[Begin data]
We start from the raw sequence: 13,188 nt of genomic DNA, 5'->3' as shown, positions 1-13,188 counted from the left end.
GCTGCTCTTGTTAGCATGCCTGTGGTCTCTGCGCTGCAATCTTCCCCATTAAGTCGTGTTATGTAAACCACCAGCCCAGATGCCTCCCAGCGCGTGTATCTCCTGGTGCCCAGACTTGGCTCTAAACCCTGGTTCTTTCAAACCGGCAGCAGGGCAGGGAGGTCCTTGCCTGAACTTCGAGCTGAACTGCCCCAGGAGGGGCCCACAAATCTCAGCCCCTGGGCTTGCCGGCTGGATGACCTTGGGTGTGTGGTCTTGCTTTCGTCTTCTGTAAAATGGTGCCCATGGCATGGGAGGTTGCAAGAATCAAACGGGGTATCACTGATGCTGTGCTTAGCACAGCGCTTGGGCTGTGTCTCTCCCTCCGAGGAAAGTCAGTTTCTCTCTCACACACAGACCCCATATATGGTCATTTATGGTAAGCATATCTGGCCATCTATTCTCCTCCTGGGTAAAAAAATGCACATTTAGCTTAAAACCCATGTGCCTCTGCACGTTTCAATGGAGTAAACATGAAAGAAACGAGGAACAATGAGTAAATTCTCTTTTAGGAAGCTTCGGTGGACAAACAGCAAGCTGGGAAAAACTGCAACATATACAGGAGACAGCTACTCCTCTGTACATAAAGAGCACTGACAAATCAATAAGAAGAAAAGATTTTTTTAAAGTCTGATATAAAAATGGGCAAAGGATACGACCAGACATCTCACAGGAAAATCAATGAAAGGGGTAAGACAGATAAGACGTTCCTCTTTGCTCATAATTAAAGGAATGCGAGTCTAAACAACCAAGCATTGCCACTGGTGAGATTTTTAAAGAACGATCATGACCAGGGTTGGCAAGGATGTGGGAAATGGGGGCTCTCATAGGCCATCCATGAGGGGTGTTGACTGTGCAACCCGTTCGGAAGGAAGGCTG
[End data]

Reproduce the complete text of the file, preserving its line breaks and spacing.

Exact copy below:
We start from the raw sequence: 13,188 nt of genomic DNA, 5'->3' as shown, positions 1-13,188 counted from the left end.
GCTGCTCTTGTTAGCATGCCTGTGGTCTCTGCGCTGCAATCTTCCCCATTAAGTCGTGTTATGTAAACCACCAGCCCAGATGCCTCCCAGCGCGTGTATCTCCTGGTGCCCAGACTTGGCTCTAAACCCTGGTTCTTTCAAACCGGCAGCAGGGCAGGGAGGTCCTTGCCTGAACTTCGAGCTGAACTGCCCCAGGAGGGGCCCACAAATCTCAGCCCCTGGGCTTGCCGGCTGGATGACCTTGGGTGTGTGGTCTTGCTTTCGTCTTCTGTAAAATGGTGCCCATGGCATGGGAGGTTGCAAGAATCAAACGGGGTATCACTGATGCTGTGCTTAGCACAGCGCTTGGGCTGTGTCTCTCCCTCCGAGGAAAGTCAGTTTCTCTCTCACACACAGACCCCATATATGGTCATTTATGGTAAGCATATCTGGCCATCTATTCTCCTCCTGGGTAAAAAAATGCACATTTAGCTTAAAACCCATGTGCCTCTGCACGTTTCAATGGAGTAAACATGAAAGAAACGAGGAACAATGAGTAAATTCTCTTTTAGGAAGCTTCGGTGGACAAACAGCAAGCTGGGAAAAACTGCAACATATACAGGAGACAGCTACTCCTCTGTACATAAAGAGCACTGACAAATCAATAAGAAGAAAAGATTTTTTTAAAGTCTGATATAAAAATGGGCAAAGGATACGACCAGACATCTCACAGGAAAATCAATGAAAGGGGTAAGACAGATAAGACGTTCCTCTTTGCTCATAATTAAAGGAATGCGAGTCTAAACAACCAAGCATTGCCACTGGTGAGATTTTTAAAGAACGATCATGACCAGGGTTGGCAAGGATGTGGGAAATGGGGGCTCTCATAGGCCATCCATGAGGGGTGTTGACTGTGCAACCCGTTCGGAAGGAAGGCTG